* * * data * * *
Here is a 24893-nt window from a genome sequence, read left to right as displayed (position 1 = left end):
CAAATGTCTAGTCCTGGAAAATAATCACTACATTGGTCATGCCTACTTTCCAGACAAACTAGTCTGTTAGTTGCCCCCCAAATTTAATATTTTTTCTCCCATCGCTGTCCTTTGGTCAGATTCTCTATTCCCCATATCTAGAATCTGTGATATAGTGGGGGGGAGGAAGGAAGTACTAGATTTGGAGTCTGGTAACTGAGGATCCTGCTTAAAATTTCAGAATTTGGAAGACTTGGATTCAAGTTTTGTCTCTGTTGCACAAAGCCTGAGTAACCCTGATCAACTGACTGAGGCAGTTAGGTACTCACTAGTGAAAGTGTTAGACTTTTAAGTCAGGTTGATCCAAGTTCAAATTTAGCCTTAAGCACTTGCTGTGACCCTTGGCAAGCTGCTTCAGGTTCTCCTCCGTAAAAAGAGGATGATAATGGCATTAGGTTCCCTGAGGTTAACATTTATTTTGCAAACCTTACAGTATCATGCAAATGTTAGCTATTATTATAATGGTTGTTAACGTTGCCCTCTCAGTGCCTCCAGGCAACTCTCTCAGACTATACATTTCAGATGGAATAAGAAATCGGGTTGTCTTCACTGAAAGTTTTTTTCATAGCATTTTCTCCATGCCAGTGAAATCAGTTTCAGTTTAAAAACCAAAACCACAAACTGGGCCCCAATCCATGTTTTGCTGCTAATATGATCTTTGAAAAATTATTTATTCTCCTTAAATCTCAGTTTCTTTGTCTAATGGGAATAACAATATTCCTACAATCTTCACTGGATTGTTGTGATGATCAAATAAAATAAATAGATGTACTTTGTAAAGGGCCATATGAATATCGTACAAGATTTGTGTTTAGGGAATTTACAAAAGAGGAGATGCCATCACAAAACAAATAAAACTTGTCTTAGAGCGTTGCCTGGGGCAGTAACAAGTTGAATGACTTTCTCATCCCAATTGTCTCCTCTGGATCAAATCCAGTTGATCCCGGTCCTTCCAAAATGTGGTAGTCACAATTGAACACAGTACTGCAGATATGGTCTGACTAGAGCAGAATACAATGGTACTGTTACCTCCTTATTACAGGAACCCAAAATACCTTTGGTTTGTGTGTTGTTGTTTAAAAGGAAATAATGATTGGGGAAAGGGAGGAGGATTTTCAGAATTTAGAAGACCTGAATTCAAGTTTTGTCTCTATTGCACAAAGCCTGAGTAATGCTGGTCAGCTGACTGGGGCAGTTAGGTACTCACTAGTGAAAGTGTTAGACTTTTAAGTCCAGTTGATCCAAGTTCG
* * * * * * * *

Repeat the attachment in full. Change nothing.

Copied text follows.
Here is a 24893-nt window from a genome sequence, read left to right as displayed (position 1 = left end):
CAAATGTCTAGTCCTGGAAAATAATCACTACATTGGTCATGCCTACTTTCCAGACAAACTAGTCTGTTAGTTGCCCCCCAAATTTAATATTTTTTCTCCCATCGCTGTCCTTTGGTCAGATTCTCTATTCCCCATATCTAGAATCTGTGATATAGTGGGGGGGAGGAAGGAAGTACTAGATTTGGAGTCTGGTAACTGAGGATCCTGCTTAAAATTTCAGAATTTGGAAGACTTGGATTCAAGTTTTGTCTCTGTTGCACAAAGCCTGAGTAACCCTGATCAACTGACTGAGGCAGTTAGGTACTCACTAGTGAAAGTGTTAGACTTTTAAGTCAGGTTGATCCAAGTTCAAATTTAGCCTTAAGCACTTGCTGTGACCCTTGGCAAGCTGCTTCAGGTTCTCCTCCGTAAAAAGAGGATGATAATGGCATTAGGTTCCCTGAGGTTAACATTTATTTTGCAAACCTTACAGTATCATGCAAATGTTAGCTATTATTATAATGGTTGTTAACGTTGCCCTCTCAGTGCCTCCAGGCAACTCTCTCAGACTATACATTTCAGATGGAATAAGAAATCGGGTTGTCTTCACTGAAAGTTTTTTTCATAGCATTTTCTCCATGCCAGTGAAATCAGTTTCAGTTTAAAAACCAAAACCACAAACTGGGCCCCAATCCATGTTTTGCTGCTAATATGATCTTTGAAAAATTATTTATTCTCCTTAAATCTCAGTTTCTTTGTCTAATGGGAATAACAATATTCCTACAATCTTCACTGGATTGTTGTGATGATCAAATAAAATAAATAGATGTACTTTGTAAAGGGCCATATGAATATCGTACAAGATTTGTGTTTAGGGAATTTACAAAAGAGGAGATGCCATCACAAAACAAATAAAACTTGTCTTAGAGCGTTGCCTGGGGCAGTAACAAGTTGAATGACTTTCTCATCCCAATTGTCTCCTCTGGATCAAATCCAGTTGATCCCGGTCCTTCCAAAATGTGGTAGTCACAATTGAACACAGTACTGCAGATATGGTCTGACTAGAGCAGAATACAATGGTACTGTTACCTCCTTATTACAGGAACCCAAAATACCTTTGGTTTGTGTGTTGTTGTTTAAAAGGAAATAATGATTGGGGAAAGGGAGGAGGATTTTCAGAATTTAGAAGACCTGAATTCAAGTTTTGTCTCTATTGCACAAAGCCTGAGTAATGCTGGTCAGCTGACTGGGGCAGTTAGGTACTCACTAGTGAAAGTGTTAGACTTTTAAGTCCAGTTGATCCAAGTTCG